2. Teaching Kids The Holy Qur’an: Surah 18, The Cave– another excellent book to add to your library. It contains all 4 major stories from surah Kahf. Mezba Uddin Mahtab used lego bricks and other toys to recreate the stories in a very engaging detail. When I read about the author and read his book here, I absolutely fell in love. When we got the delivery, this was Sumayya’s first pick and she read through all 144 pages in a couple of hours.
  3. 1001 Inventions and Awesome Facts From Muslim Civilization– just an interesting fact book to inspire and empower your Muslim children if they like to explore or find out more about world famous inventions and facts.
  4. Travelling Man- The Journey of Ibn Battuta by James Rumford. I always loved history and my kids do too. This is beautifully illustrated and written about the greatest traveler in Muslim history. This is a short autobiography of Ibn Battuta and his adventures in Mecca, India and China, about the people he met and befriended, the sultans he worked under, the rebels he was caught by and his ultimate survival throughout his travels 1325-1354. We all found this very interesting and loved the illustrations.
  5. Arabic Through The Qur’an– by Alan Jones. I want to study this book myself and later teach to kids. Aside from being the very latest Arabic grammar written by an academic, one of the special features of the book is its exclusive use in its vocabulary of Qur’an rather than modern Arabic. The main purpose of our study of the Arabic language is so that we can read and understand the Qur’an in its original language. I have decided awhile ago that I will be learning at least 2 vocabulary from Qur’an a day and this book is perfect because it teaches both basic grammar as well as the Qur’anic vocabulary.

Islamic Books for Children

Bismillah,

So, your child can read. She is reading books. I suppose after children start reading and have developed the joy of reading, the most important task for parents is to provide them with good books. Books that help them to broaden their horizons; Books that help them to understand the world; Books that help them to differentiate between what is good and what is bad; Books that help them to shape a morally responsible character; Books that promote virtue and discourage vice.

Alhamdulillah, there are many Islamic story books out there than ever before. I would not say we get lots of choice or we always get the quality we want. Nevertheless, the market is developing and with each year behind, we can see more and more Islamic story books aimed at Muslim children of all ages.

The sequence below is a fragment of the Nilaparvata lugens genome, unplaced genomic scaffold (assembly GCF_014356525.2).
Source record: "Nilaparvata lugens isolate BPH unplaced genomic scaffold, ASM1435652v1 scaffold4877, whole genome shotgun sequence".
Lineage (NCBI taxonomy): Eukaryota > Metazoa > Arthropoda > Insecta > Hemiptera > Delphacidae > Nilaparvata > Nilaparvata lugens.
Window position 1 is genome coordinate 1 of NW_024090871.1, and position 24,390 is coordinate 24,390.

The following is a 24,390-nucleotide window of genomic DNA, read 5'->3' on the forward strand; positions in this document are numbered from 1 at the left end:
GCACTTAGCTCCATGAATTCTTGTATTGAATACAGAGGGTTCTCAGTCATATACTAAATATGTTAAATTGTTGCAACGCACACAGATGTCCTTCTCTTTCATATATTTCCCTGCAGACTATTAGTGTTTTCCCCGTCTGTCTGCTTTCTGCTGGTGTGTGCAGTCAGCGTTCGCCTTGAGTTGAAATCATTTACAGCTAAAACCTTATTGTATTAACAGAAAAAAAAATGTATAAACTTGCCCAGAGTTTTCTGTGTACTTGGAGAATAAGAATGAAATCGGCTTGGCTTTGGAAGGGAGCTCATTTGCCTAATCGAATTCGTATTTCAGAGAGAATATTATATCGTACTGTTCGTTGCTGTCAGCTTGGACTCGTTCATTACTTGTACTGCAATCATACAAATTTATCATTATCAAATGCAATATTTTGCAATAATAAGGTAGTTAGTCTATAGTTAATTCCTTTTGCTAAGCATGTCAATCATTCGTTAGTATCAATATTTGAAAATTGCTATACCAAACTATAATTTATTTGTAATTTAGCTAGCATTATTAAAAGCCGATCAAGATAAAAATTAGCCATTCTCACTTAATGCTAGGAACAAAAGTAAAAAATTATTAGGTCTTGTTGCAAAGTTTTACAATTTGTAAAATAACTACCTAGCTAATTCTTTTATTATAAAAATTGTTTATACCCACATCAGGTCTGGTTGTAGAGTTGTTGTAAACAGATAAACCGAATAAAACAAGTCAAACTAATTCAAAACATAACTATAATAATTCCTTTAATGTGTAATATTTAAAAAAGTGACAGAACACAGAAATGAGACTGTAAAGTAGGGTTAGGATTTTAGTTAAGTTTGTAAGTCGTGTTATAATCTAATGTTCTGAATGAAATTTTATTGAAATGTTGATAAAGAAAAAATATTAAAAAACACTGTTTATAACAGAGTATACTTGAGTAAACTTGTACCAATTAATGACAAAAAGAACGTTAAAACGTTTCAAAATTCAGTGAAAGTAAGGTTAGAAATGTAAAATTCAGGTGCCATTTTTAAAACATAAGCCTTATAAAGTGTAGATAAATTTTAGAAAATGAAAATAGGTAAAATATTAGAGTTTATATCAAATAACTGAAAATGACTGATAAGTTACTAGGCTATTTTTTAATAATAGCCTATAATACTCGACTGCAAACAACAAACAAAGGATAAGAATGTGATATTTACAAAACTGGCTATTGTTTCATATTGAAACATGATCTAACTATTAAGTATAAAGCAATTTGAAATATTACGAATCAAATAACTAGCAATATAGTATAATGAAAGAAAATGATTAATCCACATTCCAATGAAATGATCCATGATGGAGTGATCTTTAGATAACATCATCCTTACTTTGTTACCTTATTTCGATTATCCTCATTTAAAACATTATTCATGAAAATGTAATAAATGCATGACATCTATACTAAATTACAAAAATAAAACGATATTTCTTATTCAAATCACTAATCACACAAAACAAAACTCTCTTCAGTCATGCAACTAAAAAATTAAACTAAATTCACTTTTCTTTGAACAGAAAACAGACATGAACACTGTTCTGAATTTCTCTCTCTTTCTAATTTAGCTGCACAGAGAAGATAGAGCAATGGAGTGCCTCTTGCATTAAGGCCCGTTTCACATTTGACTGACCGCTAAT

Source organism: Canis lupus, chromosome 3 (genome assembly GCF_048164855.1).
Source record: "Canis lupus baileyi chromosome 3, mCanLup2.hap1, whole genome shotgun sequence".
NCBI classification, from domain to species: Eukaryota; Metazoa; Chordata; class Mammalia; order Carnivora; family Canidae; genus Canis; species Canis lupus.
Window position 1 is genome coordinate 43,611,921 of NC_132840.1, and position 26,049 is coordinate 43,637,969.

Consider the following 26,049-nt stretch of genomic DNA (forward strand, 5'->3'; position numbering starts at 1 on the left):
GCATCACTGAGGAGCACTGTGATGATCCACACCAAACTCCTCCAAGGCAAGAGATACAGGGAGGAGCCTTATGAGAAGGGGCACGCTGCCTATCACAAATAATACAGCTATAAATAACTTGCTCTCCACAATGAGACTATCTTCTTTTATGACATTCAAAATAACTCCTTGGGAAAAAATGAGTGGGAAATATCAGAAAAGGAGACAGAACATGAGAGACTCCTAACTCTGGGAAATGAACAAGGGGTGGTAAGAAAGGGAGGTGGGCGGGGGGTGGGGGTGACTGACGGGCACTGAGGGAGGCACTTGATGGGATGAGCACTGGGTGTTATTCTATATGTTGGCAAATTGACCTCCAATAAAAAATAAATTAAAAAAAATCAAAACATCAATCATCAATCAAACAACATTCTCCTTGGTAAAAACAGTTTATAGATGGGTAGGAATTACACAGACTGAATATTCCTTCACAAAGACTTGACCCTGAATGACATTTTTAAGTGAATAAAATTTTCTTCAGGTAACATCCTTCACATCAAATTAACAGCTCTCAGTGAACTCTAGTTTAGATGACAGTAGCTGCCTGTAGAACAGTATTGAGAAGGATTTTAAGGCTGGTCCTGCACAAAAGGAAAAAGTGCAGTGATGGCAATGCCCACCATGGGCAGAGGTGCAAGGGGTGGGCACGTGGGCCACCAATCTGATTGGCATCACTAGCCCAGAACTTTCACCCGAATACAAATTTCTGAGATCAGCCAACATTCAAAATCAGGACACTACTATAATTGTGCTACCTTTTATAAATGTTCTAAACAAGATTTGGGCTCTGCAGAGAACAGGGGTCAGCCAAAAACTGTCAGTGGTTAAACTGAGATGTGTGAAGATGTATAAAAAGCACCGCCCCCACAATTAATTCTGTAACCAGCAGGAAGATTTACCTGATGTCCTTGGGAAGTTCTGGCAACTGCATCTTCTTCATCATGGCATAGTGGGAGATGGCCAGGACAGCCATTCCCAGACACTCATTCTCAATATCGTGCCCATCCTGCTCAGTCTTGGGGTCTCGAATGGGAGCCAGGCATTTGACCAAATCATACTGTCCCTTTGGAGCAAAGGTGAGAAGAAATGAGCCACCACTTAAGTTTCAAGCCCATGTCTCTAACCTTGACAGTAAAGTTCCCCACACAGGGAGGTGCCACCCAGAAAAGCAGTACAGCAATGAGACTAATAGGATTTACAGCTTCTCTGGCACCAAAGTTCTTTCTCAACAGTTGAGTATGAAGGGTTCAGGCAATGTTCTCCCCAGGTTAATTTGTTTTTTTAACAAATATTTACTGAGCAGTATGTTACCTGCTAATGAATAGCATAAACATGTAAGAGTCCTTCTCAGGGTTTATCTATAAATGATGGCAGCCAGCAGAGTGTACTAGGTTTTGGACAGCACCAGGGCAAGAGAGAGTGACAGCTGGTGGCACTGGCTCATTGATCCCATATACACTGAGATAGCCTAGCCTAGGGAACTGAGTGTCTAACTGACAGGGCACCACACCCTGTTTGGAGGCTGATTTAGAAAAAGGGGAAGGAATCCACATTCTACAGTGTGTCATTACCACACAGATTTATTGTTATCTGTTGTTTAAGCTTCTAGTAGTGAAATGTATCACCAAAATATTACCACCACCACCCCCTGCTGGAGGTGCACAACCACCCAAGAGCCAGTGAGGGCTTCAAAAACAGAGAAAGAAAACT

Here is my long awaited book review for some of the books we have purchased awhile ago. Alhamdulillah, children have learned so much through these books.

1. A Concise Children’s Encyclopedia of Islam– big S is very much into encyclopaedic books at the moment. I would especially recommend this for children between the ages of 7-10 as they get to read about various phases of Islamic history, Muslim countries, inventions made by Muslims scholars, Islamic rituals and much more. Very interesting to read and beautiful illustrations (with no eyes)

2. Room 101 and Other Stories– I was very much impressed with this book. It is definitely a MUST have book for each Muslim household. Stories were originally written in Arabic by Dr. Ahmad Bassam Saeh, later translated into English by Dr. Imran Alawiye. There are twelve stories altogether, written both in Arabic and English (half a page in English, half a page in Arabic). A great tool for those children who need to practise their Arabic reading and vocab through stories. The book is made using great quality paper, hardcover and contains beautiful illustrations. Each story is so relevant and appealing to today’s society.  Children are encouraged to draw their own conclusions through characters’ behaviour and actions. They learn through each story that whenever a bad/evil is committed there will be a consequence to meet; Whenever good is done there will be a reward to reap; The head of all good deeds is the obedience to Allah swt. Big S (who will be 6 next week inshaAllah) loves this book and reads it every night. Little S (4 year old now) loves to be read as this is too difficult for her to read by herself.

3. Stories of the Prophets– again this book was written originally in Arabic by Sayyed Abul Hasan Ali Nadwi, translated into English much later. This is ideal for more older children between the ages of 9-12, as it uses text only and no illustrations. It presents the lives of major prophets’ sent by Allah in more greater depth, using Qur’anic and hadeeth references. It is very informative, yet simple and easy to understand for children 7+. Ideal to be used as textbook in class, at home or school etc. It helps a child to understand all prophets’ mission through perceptive observations. Highly recommended